Over the head and face of every prisoner who comes into this melancholy house, a black hood is drawn; and in this dark shroud, an emblem of the curtain dropped between him and the living world, he is led to the cell from which he never again comes forth, until his whole term of imprisonment has expired… He is a man buried alive; to be dug out in the slow round of years; and in the mean time dead to everything but torturing anxieties and horrible despair.
Eastern State (or “Cherry Hill,” as it was often called because of its position atop an old cherry orchard) was not imagined to be a humanitarian endeavor by all. The prison was admonished in the 1830s following the death of Matthew Macumsey, who died while bound in the infamous Iron Gag for attempting to speak to another inmate.
A rough iron instrument resembling the stiff bit of a blind bridle… placed in the prisoner’s mouth, the iron pallet over his tongue, the bit forced in as far as possible, the chains brought round the jaws to the back of the neck; the end of one chain was passed through the ring in the end of the other chain, drawn tight ‘to the fourth link,’ and fastened with a lock. His hands were then forced into leather gloves, in which were iron staples, and crossed behind his back. Leather straps were passed through the staples, and from thence round the chains of the gag, between his neck and the chains; the straps were drawn tight, the hands forced up toward the head, and the pressure consequently acting on the chains, which press on the jaw and jugular veins producing excruciating pain, and a hazardous suffusion of blood to the head.
Today his death is one of Eastern State’s most notorious stories, but certainly not its only haunting. A report of a Joint Committee of the Legislature of Pennsylvania read in 1835 that it was not uncommon for inmates to receive “insanity producing” winter showers and to be held up in freezing rooms while icicles formed all over their bodies. An interview with a worker who staffed the penitentiary between 1945 and 1952 recalled a riot in the early 1930s when a warden “stuffed” rioters into an old cell with welded-shut doors and broken pipes and “steamed them to death.” Inmates routinely faced the threat of sexual violence, and there are accounts that several female inmates were assaulted or impregnated by guards during their incarceration. It’s not a coincidence that there are now reports of echoing voices in cell block 12 and the sound of crying babies in cell block 7. A history like this yields many hauntings, some more famous than others.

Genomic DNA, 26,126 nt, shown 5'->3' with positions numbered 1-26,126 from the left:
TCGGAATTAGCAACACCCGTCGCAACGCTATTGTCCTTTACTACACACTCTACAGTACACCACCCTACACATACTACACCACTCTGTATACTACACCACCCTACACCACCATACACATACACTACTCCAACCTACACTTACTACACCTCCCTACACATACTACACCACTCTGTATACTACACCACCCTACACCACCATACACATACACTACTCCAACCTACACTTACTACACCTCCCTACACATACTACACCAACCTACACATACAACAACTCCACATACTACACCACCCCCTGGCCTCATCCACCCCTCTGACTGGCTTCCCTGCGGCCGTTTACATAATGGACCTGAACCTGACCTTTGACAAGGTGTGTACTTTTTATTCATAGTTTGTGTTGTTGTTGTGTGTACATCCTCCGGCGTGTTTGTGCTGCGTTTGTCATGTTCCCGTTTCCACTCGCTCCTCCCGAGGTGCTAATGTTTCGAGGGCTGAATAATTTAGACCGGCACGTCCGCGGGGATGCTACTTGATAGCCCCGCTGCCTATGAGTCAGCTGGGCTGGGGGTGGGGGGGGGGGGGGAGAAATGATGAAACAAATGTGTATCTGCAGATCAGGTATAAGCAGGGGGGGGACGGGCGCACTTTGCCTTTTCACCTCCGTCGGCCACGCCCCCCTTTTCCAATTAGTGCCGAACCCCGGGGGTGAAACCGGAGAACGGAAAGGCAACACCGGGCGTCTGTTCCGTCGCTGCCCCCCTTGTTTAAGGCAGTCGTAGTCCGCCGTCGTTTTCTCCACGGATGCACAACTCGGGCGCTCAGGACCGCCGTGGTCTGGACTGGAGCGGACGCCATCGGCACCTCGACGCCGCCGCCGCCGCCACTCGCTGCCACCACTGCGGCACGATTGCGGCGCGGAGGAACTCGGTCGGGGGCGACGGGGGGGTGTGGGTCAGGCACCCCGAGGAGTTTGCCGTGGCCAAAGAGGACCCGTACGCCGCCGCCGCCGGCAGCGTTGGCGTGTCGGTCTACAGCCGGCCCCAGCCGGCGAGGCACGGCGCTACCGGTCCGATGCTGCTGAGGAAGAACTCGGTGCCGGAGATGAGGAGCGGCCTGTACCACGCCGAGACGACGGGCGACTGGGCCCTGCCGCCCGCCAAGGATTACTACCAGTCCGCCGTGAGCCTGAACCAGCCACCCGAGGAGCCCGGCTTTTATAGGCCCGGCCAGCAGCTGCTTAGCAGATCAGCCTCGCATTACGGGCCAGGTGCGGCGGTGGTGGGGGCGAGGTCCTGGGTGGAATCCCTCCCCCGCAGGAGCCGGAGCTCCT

Belief and non-belief in ghosts is mixed among museum staffers. One tour guide reported to NPR that “it’s a lot harder to find a believer than it is to find a skeptic… we run a haunted attraction.” He stated that guides don’t attempt to glorify or make fun of these histories. However, it’s hard to deny that there is a lot to gain by glorifying ghosts. The museum tour attempts a snapshot of a complicated history, with a bias toward entertainment. It is at once a burlesque memorial, a prison-turned-text, and a haunted house. It offers a disturbing and delightful fantasy of incarceration, ruptured every hundred feet by fluorescent EXIT signs. Its architecture continues to condition its “visitors’” emotions, but the penitentiary is recast in fresh affective paint. Or perhaps it is maintained in order to provoke a penitence of a different kind, as it attempts a place of contact between a museum and a haunted house.
The Penitentiary Tour
The hundred-yard hallways are decorated with ghost stories and critiques of mass incarceration, tour guides discuss ethics, and it is not clear as to whether Eastern State is a place of reconciliation, a place of remembering, or a place of exorcism. The hallways are freckled with open cells, each uniquely decorated. Some rooms appear intact, others house decomposing furniture, but all are deliberately staged: something for the art critic and something for the ghost hunter. “Decomposing” rooms have been updated with spotlights for tourists, but lighting fixtures have been painted so as not to interrupt the appearance of an original, untouched, disheveled space. There’s a peculiar contrast between the staged, antiquing custodial closets and the contemporary cleaning supplies, which are tucked away in an unlit loft.
During the day rooms are available to tourists, and (seasonally) at night, the museum is converted into a haunted house. Private parties are invited to rent out the prison, and the rules are succinct: supernatural investigators must provide their own equipment, wedding ceremonies are allowed, wedding receptions are not, and pornographic videos are not to be filmed on the property. It could not be clearer that the penitentiary is a living site of ritual and affective negotiation. Baudrillard once wrote, “the simulacrum is never that which conceals the truth—it is the truth which conceals that there is none. The simulacrum is true.” He cheekily attributes the quote to Ecclesiastes. Both the quote and the mis-citation were on my mind as I navigated the many truths and simulations of Eastern State.